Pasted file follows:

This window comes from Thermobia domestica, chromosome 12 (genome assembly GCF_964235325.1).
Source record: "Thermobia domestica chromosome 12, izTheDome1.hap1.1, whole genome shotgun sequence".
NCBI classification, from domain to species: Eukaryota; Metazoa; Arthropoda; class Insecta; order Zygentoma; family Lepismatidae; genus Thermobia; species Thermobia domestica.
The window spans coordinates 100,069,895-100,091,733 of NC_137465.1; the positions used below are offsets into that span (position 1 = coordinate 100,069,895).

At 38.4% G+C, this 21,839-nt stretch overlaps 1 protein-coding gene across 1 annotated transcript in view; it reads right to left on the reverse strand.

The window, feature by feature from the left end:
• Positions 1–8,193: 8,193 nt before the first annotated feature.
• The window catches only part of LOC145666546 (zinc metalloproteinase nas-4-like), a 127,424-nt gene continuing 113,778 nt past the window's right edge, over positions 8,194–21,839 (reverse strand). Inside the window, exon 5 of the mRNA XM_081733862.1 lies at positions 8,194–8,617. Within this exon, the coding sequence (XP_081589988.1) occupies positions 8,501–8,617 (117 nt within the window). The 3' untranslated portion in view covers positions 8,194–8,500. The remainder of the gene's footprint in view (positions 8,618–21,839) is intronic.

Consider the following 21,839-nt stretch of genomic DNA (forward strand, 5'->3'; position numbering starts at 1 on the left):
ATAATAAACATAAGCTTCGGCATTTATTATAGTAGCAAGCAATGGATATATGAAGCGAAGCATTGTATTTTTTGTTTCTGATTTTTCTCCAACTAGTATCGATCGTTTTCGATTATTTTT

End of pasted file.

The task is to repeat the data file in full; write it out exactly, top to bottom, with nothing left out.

This window comes from Thermobia domestica, chromosome 12 (genome assembly GCF_964235325.1).
Source record: "Thermobia domestica chromosome 12, izTheDome1.hap1.1, whole genome shotgun sequence".
NCBI classification, from domain to species: Eukaryota; Metazoa; Arthropoda; class Insecta; order Zygentoma; family Lepismatidae; genus Thermobia; species Thermobia domestica.
The window spans coordinates 100,069,895-100,091,733 of NC_137465.1; the positions used below are offsets into that span (position 1 = coordinate 100,069,895).

At 38.4% G+C, this 21,839-nt stretch overlaps 1 protein-coding gene across 1 annotated transcript in view; it reads right to left on the reverse strand.

The window, feature by feature from the left end:
• Positions 1–8,193: 8,193 nt before the first annotated feature.
• The window catches only part of LOC145666546 (zinc metalloproteinase nas-4-like), a 127,424-nt gene continuing 113,778 nt past the window's right edge, over positions 8,194–21,839 (reverse strand). Inside the window, exon 5 of the mRNA XM_081733862.1 lies at positions 8,194–8,617. Within this exon, the coding sequence (XP_081589988.1) occupies positions 8,501–8,617 (117 nt within the window). The 3' untranslated portion in view covers positions 8,194–8,500. The remainder of the gene's footprint in view (positions 8,618–21,839) is intronic.

Consider the following 21,839-nt stretch of genomic DNA (forward strand, 5'->3'; position numbering starts at 1 on the left):
ATAATAAACATAAGCTTCGGCATTTATTATAGTAGCAAGCAATGGATATATGAAGCGAAGCATTGTATTTTTTGTTTCTGATTTTTCTCCAACTAGTATCGATCGTTTTCGATTATTTTT